There is probably no better time than now to ride on the rising biomedical sciences wave.
Singapore's strong push for the biomedical sciences industry since 2000 has produced stellar results. Today, the relatively new sector has already become one of the key pillars of the economy. Asia is forecasted to emerge as a global powerhouse in the biomedical sciences industry within the next decade, and Singapore is a strategic location for companies to expand into the region.
Abundant opportunities present themselves within the entire value chain of the burgeoning biomedical sciences industry, comprising basic research, clinical development, product and process development, manufacturing, and healthcare services.
A conducive research environment
Launched in 2000, the Biomedical Sciences (BMS) Initiative seeks to create an optimal environment for realising biomedical business or research aspirations. This effort is spearheaded by the Economic Development Board's (EDB) Bio*One Capital, and the Agency for Science, Technology and Research's Biomedical Research Council (BMRC).
Singapore features a dedicated biomedical R&D complex known as Biopolis, a nine-building complex housing top-notch research institutes (e.g., Bioinformatics Institute, Bioprocessing Technology Institute, Genome Institute of Singapore, Institute of Molecular and Cell Biology, and Institute of Bioengineering & Nanotechnology), private research organisations and renowned biomedical universities. It is uniquely designed to foster a collaborative culture among the institutions and organisations under its roof. Researchers are able to access state-of-the-art facilities, scientific infrastructure and specialised services. These allow companies to cut R&D costs significantly and accelerate the development timeline. Cafés, shops and amenities are also located in the complex to create a "work, live and play" environment to stimulate the exchange of ideas amongst the best of research talents from all over the world. Together with the universities, hospitals and specialty centres that are located within close proximity, they complete the vital research infrastructure in Singapore.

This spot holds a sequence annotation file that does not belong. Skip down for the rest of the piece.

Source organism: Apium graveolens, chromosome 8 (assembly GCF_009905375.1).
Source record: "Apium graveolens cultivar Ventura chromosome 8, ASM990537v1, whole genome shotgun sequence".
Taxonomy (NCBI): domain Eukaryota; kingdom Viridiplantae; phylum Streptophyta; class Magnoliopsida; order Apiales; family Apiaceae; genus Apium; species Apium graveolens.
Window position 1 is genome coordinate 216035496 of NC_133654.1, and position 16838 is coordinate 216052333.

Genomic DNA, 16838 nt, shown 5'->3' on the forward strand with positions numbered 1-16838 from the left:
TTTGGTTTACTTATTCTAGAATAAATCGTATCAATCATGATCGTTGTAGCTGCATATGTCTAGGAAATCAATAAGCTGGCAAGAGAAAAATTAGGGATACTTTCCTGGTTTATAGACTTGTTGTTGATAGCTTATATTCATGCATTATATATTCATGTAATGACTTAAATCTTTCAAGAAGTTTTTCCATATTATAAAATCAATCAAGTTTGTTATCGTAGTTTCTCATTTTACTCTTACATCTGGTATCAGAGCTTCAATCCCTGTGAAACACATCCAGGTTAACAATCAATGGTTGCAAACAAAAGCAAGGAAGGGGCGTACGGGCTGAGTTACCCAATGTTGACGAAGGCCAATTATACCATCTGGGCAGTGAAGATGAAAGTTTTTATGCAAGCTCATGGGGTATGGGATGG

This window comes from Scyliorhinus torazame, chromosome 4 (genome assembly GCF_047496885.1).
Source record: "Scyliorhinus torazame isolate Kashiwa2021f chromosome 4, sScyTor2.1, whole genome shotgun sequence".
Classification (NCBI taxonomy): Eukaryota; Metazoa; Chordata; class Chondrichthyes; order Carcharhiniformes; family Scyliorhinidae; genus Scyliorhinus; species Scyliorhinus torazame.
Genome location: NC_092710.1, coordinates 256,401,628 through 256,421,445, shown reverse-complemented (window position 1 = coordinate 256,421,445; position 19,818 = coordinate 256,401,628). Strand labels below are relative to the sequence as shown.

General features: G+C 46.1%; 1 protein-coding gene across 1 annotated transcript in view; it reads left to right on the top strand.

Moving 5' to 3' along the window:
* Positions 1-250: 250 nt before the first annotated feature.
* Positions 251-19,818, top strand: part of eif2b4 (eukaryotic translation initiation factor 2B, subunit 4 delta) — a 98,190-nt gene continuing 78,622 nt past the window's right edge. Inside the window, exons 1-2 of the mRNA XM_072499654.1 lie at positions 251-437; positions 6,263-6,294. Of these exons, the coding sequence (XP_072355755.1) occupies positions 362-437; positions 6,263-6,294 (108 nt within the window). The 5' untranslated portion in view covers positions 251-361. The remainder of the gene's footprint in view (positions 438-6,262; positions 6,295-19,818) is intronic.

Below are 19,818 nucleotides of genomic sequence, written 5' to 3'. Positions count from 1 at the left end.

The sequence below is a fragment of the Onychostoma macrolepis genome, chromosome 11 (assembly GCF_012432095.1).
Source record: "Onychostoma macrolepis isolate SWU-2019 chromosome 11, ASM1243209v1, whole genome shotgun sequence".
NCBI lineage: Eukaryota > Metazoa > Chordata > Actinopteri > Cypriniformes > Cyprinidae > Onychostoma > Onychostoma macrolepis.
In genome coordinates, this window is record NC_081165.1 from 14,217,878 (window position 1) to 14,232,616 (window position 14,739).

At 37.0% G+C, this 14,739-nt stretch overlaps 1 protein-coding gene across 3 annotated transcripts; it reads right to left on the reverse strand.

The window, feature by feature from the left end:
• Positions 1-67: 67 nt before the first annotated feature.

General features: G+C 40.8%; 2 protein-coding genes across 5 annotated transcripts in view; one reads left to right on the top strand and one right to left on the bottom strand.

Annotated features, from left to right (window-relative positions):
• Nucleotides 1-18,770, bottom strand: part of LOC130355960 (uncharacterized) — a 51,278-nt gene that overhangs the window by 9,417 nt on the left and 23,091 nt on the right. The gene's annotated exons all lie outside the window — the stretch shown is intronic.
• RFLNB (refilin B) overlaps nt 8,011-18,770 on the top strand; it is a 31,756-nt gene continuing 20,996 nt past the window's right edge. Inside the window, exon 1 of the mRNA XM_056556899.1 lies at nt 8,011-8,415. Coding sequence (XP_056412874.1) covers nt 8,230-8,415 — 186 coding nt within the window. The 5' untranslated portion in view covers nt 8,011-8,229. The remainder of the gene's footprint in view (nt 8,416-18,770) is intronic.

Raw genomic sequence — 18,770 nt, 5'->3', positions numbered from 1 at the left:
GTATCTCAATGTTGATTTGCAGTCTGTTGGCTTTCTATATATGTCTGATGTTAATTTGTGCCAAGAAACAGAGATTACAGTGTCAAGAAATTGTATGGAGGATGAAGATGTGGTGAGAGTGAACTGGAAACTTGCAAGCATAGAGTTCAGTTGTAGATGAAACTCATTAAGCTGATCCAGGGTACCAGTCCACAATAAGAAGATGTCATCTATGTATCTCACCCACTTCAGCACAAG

In order to augment the pool of local research talents and stimulate research breakthroughs, a scheme to award globally competitive research fellowships has been launched. The National Research Foundation (NRF) Fellowship award provides a grant of up to US$1.5 million over three years to enable the recipient to assemble and lead a small research team at a Singapore-based research organisation of choice. Promising Fellows will be offered tenure-track or permanent positions at local universities or research institutions. In addition, the Singapore Translational Research (STaR) Investigator Award offers its recipients very competitive research support, remuneration and appointments at institutes and schools, in a bid to recruit and nurture world-class clinician scientists and investigators to start cutting-edge translational and clinical research programmes in Singapore.
Second Largest And growing